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From Wikipedia, the free encyclopedia

H.O.R.S.E. is a multi-game form of poker commonly played at the high-stakes tables of casinos and in tournaments. It is most often played in a limit format, but can be played with other betting structures. The format consists of rounds of play cycling among:

Variations

HOSE drops razz from the game mix.

C.H.O.R.S.E adds Chowaha or Crazy Pineapple to the mix. This results in an even split of community card games and stud games. C.H.O.R.S.E.L adds lowball.[1]

T.H.O.R.S.E.H.A. is another 8-Game Mix which includes more games than most other mixed poker games.[2] PokerStars started offering this game in 2008. It consists of limit 2-7 Triple Draw, limit Texas hold 'em, limit Omaha Hi-Lo, limit Razz, limit Seven-card Stud, limit Seven card Stud Hi-Lo, no limit Texas hold 'em and pot limit Omaha.[3]

World Series of Poker events

H.O.R.S.E. made its debut at the World Series of Poker in 2002 with a $2,000 buy-in. John Hennigan won the event, earning $117,320.

A record-setting $50,000 buy-in H.O.R.S.E. tournament made its debut at the 2006 World Series of Poker. Chip Reese won the event, earning $1,716,000 for first place. After Reese died at the end of 2007,[4] the Chip Reese Memorial Trophy was created in his honor. The trophy is awarded to the winner of the $50,000 championship event since the 2008 World Series of Poker.

The $50,000 buy-in tournament returned for the 2007 WSOP, along with seven satellite events with a $2,250 buy-in whose winners earned seats into the $50,000 buy-in event. The $50,000 event, which awarded $2,276,832 to first place, was won by professional player Freddy Deeb.[5] Separate H.O.R.S.E. events with $2,500 and $5,000 buy-ins were also on the 2007 WSOP program.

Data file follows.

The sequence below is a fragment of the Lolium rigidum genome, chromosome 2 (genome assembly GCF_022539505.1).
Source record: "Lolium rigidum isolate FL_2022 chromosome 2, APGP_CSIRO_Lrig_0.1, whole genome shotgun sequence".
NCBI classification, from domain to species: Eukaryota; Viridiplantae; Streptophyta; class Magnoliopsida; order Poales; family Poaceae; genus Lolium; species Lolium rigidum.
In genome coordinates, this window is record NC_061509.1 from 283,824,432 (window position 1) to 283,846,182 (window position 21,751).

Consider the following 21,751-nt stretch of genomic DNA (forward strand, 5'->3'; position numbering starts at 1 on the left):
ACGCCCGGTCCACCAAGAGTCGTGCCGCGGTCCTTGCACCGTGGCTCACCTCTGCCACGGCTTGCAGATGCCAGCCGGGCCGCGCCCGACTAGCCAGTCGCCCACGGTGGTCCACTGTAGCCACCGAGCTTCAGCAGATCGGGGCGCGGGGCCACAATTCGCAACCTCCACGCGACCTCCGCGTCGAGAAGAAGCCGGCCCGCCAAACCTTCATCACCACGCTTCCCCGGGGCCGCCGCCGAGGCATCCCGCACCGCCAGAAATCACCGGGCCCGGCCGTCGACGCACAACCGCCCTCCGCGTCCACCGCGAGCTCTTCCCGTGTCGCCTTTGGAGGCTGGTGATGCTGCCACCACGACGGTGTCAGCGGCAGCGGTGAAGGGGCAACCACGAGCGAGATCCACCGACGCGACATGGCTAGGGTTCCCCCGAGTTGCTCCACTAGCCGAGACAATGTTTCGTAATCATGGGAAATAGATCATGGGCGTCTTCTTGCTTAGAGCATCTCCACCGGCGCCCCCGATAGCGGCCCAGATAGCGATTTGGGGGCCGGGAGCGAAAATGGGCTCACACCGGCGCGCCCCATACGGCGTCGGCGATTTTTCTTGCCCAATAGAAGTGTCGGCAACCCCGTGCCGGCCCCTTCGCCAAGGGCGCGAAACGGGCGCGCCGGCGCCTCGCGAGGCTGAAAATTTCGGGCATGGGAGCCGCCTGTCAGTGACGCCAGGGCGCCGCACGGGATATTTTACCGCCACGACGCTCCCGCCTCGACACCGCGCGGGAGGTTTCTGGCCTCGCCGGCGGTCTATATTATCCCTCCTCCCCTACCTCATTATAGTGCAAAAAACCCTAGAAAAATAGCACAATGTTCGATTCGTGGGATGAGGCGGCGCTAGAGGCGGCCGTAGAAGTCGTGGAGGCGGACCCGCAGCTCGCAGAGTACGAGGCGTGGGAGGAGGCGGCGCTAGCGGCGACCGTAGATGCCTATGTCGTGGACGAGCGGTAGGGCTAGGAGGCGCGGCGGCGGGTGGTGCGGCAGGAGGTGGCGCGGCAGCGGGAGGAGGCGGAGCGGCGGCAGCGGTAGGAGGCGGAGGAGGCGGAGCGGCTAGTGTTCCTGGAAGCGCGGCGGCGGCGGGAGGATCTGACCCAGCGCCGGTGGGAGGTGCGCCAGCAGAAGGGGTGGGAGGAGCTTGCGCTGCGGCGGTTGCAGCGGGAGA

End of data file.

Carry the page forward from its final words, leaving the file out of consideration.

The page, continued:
The 2008 $50,000 H.O.R.S.E event was won by Scotty Nguyen, who received $1,989,120 for his victory.[6] This was also the first time that the Chip Reese Memorial Trophy had been awarded to the winner of the competition.

The 2009 $50,000 H.O.R.S.E. event was won by David Bach, for $1,276,802.[7]

For 2010, the $50,000 H.O.R.S.E. World Championship event was replaced by The Poker Player's Championship, with an identical buy-in. The 2010 WSOP also featured a new $10,000 H.O.R.S.E. Championship, joining already-existing events with $1,500 and $3,000 buy-ins.[8]

Notes

  1. ^ "Stop Spammers". www.poker1.com. Retrieved 10 August 2017.
  2. ^ "H.O.R.S.E. Poker Strategy: In the Mix -- The Future of Mixed Games?". Retrieved 10 August 2017.
  3. ^ "8-Game Mix Poker - Play Eight Game Mix Poker Games - PokerStars". www.pokerstars.com. Retrieved 10 August 2017.
  4. ^ "Remembering Chip Reese - Poker News". www.cardplayer.com. Retrieved 10 August 2017.
  5. ^ 2007 WSOP: Freddy Deeb H.O.R.S.E. champion, pokerlistings.com, 29 June 2007, accessed 16 March 2009
  6. ^ Scotty Nguyen Wins $50K World Championship H.O.R.S.E., pokerplayernewspaper.com, 30 June 2008, accessed 16 March 2009
  7. ^ "2009 WSOP: David Bach Wins $50K HORSE in Marathon Final". Retrieved 10 August 2017.
  8. ^ "2010 WSOP Schedule Is Announced" (Press release). World Series of Poker. 2009-12-17. Retrieved 2009-12-31.
This page was last edited on 19 July 2021, at 13:20
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